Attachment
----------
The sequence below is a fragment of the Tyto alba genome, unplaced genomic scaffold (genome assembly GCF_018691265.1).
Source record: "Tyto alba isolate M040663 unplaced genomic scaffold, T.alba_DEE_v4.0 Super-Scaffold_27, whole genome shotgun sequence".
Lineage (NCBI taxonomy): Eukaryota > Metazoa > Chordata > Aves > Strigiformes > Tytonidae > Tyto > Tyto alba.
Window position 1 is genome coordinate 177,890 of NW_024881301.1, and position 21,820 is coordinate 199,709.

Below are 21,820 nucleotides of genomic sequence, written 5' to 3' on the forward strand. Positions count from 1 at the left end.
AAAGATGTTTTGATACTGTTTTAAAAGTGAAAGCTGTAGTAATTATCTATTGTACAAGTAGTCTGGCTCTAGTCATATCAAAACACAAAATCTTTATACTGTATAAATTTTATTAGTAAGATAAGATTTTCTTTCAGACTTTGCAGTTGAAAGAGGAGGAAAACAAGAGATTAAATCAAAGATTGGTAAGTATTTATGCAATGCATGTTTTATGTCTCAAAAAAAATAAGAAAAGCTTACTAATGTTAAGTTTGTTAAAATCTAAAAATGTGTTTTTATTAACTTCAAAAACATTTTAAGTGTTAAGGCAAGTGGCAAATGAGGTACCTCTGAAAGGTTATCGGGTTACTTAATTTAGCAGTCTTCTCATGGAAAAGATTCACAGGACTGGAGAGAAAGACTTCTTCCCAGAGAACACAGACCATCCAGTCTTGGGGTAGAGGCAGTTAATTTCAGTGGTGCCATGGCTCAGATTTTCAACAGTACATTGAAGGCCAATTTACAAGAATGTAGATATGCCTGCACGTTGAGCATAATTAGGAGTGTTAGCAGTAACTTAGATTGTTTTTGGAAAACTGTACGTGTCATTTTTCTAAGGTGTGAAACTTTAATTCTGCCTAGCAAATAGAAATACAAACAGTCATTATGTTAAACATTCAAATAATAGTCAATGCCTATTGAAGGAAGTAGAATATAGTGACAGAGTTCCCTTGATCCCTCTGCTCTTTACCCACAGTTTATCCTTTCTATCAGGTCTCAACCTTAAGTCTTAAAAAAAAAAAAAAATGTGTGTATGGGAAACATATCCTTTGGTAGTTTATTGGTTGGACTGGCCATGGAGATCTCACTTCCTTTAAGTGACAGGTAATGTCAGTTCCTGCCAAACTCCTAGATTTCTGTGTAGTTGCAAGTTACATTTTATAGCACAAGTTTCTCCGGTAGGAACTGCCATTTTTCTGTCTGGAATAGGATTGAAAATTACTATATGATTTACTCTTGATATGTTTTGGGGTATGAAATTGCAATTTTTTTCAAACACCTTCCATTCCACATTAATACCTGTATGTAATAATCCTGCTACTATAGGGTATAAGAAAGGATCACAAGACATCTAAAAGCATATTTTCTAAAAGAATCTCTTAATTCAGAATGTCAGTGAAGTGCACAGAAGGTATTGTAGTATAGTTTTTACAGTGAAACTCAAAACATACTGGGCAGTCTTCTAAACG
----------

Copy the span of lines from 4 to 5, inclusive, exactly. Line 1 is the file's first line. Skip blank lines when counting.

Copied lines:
Window position 1 is genome coordinate 177,890 of NW_024881301.1, and position 21,820 is coordinate 199,709.

Below are 21,820 nucleotides of genomic sequence, written 5' to 3' on the forward strand. Positions count from 1 at the left end.